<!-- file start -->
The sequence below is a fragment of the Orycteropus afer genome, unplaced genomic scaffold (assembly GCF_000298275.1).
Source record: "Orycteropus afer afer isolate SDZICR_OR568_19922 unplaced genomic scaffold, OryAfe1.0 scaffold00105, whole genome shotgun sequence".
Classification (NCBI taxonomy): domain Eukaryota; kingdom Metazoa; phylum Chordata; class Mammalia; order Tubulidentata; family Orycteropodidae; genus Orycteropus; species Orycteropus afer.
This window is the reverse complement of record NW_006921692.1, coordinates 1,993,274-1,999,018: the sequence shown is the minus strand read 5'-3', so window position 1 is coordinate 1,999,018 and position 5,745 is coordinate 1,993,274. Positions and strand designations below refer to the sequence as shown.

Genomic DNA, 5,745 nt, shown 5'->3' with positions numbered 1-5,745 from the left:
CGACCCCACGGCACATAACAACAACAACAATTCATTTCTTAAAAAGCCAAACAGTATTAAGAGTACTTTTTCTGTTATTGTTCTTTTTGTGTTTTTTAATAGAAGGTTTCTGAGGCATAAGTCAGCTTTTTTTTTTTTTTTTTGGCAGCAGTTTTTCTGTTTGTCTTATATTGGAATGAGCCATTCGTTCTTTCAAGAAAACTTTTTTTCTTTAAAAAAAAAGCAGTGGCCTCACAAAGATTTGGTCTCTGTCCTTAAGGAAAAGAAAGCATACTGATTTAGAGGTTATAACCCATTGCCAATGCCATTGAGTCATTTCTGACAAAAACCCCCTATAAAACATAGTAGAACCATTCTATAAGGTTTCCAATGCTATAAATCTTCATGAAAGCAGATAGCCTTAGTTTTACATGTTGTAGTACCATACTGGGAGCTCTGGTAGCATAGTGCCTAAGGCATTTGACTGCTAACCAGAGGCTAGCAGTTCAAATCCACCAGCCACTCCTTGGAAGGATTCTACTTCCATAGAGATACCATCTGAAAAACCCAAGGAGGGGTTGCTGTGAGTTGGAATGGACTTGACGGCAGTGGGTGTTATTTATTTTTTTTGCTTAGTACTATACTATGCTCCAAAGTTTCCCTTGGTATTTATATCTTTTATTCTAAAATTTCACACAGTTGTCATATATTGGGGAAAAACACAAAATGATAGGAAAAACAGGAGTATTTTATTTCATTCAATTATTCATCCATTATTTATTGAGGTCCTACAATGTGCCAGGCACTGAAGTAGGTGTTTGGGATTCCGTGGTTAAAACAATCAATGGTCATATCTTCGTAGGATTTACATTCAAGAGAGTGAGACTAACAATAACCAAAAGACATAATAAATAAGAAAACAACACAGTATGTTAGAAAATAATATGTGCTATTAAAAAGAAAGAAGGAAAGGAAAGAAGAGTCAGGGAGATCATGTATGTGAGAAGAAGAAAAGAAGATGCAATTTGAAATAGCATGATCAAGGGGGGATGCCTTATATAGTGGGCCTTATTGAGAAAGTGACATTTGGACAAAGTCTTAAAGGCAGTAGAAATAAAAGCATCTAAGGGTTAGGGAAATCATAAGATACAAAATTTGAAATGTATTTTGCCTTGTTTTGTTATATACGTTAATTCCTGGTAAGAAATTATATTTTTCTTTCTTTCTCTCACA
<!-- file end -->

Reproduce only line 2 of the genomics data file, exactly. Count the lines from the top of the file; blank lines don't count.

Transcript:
Source record: "Orycteropus afer afer isolate SDZICR_OR568_19922 unplaced genomic scaffold, OryAfe1.0 scaffold00105, whole genome shotgun sequence".